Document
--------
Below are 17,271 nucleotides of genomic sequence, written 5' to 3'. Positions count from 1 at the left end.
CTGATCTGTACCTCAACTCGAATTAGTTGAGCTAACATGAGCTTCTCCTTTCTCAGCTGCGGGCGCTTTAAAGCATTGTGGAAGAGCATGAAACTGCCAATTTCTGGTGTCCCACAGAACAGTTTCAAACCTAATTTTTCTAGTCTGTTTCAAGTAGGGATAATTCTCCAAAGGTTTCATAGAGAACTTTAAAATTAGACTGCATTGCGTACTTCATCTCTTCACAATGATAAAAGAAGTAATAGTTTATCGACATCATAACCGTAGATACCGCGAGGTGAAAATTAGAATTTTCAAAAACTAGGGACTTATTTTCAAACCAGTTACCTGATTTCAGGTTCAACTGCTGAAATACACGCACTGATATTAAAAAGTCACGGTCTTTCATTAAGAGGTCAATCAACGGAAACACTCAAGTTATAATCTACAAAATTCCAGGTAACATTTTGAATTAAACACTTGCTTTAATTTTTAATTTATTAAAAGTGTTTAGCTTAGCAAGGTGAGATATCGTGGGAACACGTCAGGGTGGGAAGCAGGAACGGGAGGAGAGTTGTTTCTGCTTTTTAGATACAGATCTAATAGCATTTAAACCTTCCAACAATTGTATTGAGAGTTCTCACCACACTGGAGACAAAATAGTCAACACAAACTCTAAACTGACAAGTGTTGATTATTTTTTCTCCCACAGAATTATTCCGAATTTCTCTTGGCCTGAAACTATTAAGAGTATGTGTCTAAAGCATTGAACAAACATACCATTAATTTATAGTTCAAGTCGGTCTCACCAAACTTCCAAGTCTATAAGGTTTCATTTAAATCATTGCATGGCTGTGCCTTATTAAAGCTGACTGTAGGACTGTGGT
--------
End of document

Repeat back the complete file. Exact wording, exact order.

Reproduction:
Below are 17,271 nucleotides of genomic sequence, written 5' to 3'. Positions count from 1 at the left end.
CTGATCTGTACCTCAACTCGAATTAGTTGAGCTAACATGAGCTTCTCCTTTCTCAGCTGCGGGCGCTTTAAAGCATTGTGGAAGAGCATGAAACTGCCAATTTCTGGTGTCCCACAGAACAGTTTCAAACCTAATTTTTCTAGTCTGTTTCAAGTAGGGATAATTCTCCAAAGGTTTCATAGAGAACTTTAAAATTAGACTGCATTGCGTACTTCATCTCTTCACAATGATAAAAGAAGTAATAGTTTATCGACATCATAACCGTAGATACCGCGAGGTGAAAATTAGAATTTTCAAAAACTAGGGACTTATTTTCAAACCAGTTACCTGATTTCAGGTTCAACTGCTGAAATACACGCACTGATATTAAAAAGTCACGGTCTTTCATTAAGAGGTCAATCAACGGAAACACTCAAGTTATAATCTACAAAATTCCAGGTAACATTTTGAATTAAACACTTGCTTTAATTTTTAATTTATTAAAAGTGTTTAGCTTAGCAAGGTGAGATATCGTGGGAACACGTCAGGGTGGGAAGCAGGAACGGGAGGAGAGTTGTTTCTGCTTTTTAGATACAGATCTAATAGCATTTAAACCTTCCAACAATTGTATTGAGAGTTCTCACCACACTGGAGACAAAATAGTCAACACAAACTCTAAACTGACAAGTGTTGATTATTTTTTCTCCCACAGAATTATTCCGAATTTCTCTTGGCCTGAAACTATTAAGAGTATGTGTCTAAAGCATTGAACAAACATACCATTAATTTATAGTTCAAGTCGGTCTCACCAAACTTCCAAGTCTATAAGGTTTCATTTAAATCATTGCATGGCTGTGCCTTATTAAAGCTGACTGTAGGACTGTGGT